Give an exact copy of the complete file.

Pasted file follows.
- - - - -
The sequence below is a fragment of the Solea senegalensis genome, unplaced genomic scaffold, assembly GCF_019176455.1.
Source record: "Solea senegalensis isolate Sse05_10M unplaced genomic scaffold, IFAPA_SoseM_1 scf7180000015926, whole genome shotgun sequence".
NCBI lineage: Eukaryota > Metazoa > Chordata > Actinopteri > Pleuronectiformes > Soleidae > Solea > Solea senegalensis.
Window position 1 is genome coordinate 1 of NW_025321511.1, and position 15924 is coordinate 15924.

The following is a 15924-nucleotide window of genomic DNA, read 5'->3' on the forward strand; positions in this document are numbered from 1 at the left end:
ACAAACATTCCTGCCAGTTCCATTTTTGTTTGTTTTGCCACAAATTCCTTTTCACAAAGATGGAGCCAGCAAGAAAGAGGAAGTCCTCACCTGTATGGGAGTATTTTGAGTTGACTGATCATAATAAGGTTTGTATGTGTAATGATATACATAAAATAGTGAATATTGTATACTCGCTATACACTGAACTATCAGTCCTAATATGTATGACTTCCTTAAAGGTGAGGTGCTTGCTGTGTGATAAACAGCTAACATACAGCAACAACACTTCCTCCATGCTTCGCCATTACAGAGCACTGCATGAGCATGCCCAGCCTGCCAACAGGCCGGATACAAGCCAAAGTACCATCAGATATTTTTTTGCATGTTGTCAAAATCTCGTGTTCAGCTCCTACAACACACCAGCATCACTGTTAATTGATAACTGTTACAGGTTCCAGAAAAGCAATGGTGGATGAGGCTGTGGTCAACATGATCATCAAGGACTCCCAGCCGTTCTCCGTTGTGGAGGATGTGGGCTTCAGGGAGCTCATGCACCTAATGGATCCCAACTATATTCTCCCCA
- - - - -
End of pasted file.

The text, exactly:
The sequence below is a fragment of the Solea senegalensis genome, unplaced genomic scaffold, assembly GCF_019176455.1.
Source record: "Solea senegalensis isolate Sse05_10M unplaced genomic scaffold, IFAPA_SoseM_1 scf7180000015926, whole genome shotgun sequence".
NCBI lineage: Eukaryota > Metazoa > Chordata > Actinopteri > Pleuronectiformes > Soleidae > Solea > Solea senegalensis.
Window position 1 is genome coordinate 1 of NW_025321511.1, and position 15924 is coordinate 15924.

The following is a 15924-nucleotide window of genomic DNA, read 5'->3' on the forward strand; positions in this document are numbered from 1 at the left end:
ACAAACATTCCTGCCAGTTCCATTTTTGTTTGTTTTGCCACAAATTCCTTTTCACAAAGATGGAGCCAGCAAGAAAGAGGAAGTCCTCACCTGTATGGGAGTATTTTGAGTTGACTGATCATAATAAGGTTTGTATGTGTAATGATATACATAAAATAGTGAATATTGTATACTCGCTATACACTGAACTATCAGTCCTAATATGTATGACTTCCTTAAAGGTGAGGTGCTTGCTGTGTGATAAACAGCTAACATACAGCAACAACACTTCCTCCATGCTTCGCCATTACAGAGCACTGCATGAGCATGCCCAGCCTGCCAACAGGCCGGATACAAGCCAAAGTACCATCAGATATTTTTTTGCATGTTGTCAAAATCTCGTGTTCAGCTCCTACAACACACCAGCATCACTGTTAATTGATAACTGTTACAGGTTCCAGAAAAGCAATGGTGGATGAGGCTGTGGTCAACATGATCATCAAGGACTCCCAGCCGTTCTCCGTTGTGGAGGATGTGGGCTTCAGGGAGCTCATGCACCTAATGGATCCCAACTATATTCTCCCCA